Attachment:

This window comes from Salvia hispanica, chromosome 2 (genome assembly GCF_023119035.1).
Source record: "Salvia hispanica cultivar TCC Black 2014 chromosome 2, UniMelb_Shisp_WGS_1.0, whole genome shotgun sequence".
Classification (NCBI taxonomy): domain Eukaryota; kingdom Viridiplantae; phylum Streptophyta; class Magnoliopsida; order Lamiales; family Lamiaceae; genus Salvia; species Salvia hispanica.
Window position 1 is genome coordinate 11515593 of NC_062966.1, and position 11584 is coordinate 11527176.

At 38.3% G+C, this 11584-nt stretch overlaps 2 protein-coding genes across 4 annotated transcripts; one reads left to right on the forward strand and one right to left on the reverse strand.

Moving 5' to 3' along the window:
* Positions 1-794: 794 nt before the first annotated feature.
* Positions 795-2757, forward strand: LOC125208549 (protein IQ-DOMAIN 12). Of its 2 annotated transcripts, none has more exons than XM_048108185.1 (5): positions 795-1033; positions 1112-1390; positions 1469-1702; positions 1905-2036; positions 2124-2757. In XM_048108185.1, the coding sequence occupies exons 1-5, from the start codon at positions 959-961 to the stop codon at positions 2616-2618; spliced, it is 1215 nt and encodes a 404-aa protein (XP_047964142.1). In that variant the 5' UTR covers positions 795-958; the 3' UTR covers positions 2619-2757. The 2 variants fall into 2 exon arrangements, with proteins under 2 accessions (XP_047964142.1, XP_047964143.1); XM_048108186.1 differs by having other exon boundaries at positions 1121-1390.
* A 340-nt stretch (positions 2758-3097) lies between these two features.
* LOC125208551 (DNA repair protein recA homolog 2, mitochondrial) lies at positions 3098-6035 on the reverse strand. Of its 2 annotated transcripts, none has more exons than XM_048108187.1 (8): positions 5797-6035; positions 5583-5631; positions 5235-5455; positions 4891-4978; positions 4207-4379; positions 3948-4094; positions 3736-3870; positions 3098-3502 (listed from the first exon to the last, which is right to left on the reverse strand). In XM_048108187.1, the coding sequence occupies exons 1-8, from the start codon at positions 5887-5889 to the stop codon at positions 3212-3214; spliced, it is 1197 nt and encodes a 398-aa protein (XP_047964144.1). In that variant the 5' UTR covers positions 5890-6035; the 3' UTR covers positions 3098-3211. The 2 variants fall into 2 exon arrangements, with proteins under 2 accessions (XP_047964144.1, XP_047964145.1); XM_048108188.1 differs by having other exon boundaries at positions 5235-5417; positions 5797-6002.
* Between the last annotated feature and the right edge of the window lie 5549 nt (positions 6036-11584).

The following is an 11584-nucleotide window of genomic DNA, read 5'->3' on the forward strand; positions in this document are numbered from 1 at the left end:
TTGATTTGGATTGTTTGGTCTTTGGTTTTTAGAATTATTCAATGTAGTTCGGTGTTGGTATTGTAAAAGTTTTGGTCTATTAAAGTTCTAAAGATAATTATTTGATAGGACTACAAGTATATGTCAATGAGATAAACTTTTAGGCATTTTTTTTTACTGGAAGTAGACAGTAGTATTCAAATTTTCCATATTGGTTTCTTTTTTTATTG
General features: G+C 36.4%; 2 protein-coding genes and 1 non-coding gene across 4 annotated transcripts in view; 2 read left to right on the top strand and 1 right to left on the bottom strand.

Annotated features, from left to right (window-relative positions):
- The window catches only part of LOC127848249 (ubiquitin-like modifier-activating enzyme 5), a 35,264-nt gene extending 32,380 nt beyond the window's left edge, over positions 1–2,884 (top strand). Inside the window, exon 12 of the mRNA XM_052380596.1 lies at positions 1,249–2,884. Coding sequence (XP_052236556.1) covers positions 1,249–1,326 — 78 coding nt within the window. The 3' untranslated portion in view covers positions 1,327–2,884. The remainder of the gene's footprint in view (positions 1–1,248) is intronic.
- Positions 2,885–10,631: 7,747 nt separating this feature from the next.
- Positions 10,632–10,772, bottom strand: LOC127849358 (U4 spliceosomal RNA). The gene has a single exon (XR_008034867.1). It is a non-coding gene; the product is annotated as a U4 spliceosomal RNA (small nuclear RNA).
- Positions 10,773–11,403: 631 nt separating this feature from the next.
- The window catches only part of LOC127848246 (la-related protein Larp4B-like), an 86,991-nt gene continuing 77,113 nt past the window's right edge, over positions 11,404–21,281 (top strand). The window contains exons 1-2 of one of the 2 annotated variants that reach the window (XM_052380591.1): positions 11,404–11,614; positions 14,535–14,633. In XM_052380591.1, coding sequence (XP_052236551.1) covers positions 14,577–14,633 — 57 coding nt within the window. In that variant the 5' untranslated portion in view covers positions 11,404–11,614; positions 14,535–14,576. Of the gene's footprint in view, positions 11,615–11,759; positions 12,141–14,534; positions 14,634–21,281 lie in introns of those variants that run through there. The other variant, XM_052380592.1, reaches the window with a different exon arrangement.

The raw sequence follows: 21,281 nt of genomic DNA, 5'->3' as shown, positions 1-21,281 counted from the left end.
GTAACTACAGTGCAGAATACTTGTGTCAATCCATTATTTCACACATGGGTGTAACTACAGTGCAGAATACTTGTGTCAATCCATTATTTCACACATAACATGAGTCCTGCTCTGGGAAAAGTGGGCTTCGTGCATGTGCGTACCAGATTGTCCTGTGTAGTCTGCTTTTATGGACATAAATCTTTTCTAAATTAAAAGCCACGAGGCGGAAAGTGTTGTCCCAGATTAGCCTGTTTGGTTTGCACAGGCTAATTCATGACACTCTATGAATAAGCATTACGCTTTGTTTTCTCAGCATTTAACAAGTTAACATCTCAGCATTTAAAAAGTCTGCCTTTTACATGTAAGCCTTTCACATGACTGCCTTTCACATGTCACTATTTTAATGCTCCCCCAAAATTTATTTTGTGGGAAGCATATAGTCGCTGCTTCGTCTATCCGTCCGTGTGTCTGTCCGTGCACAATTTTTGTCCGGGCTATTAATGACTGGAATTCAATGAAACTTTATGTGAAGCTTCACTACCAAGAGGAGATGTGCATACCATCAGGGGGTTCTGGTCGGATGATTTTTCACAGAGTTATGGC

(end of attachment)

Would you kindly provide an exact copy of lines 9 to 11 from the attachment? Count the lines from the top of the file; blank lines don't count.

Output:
* A 340-nt stretch (positions 2758-3097) lies between these two features.
* LOC125208551 (DNA repair protein recA homolog 2, mitochondrial) lies at positions 3098-6035 on the reverse strand. Of its 2 annotated transcripts, none has more exons than XM_048108187.1 (8): positions 5797-6035; positions 5583-5631; positions 5235-5455; positions 4891-4978; positions 4207-4379; positions 3948-4094; positions 3736-3870; positions 3098-3502 (listed from the first exon to the last, which is right to left on the reverse strand). In XM_048108187.1, the coding sequence occupies exons 1-8, from the start codon at positions 5887-5889 to the stop codon at positions 3212-3214; spliced, it is 1197 nt and encodes a 398-aa protein (XP_047964144.1). In that variant the 5' UTR covers positions 5890-6035; the 3' UTR covers positions 3098-3211. The 2 variants fall into 2 exon arrangements, with proteins under 2 accessions (XP_047964144.1, XP_047964145.1); XM_048108188.1 differs by having other exon boundaries at positions 5235-5417; positions 5797-6002.
* Between the last annotated feature and the right edge of the window lie 5549 nt (positions 6036-11584).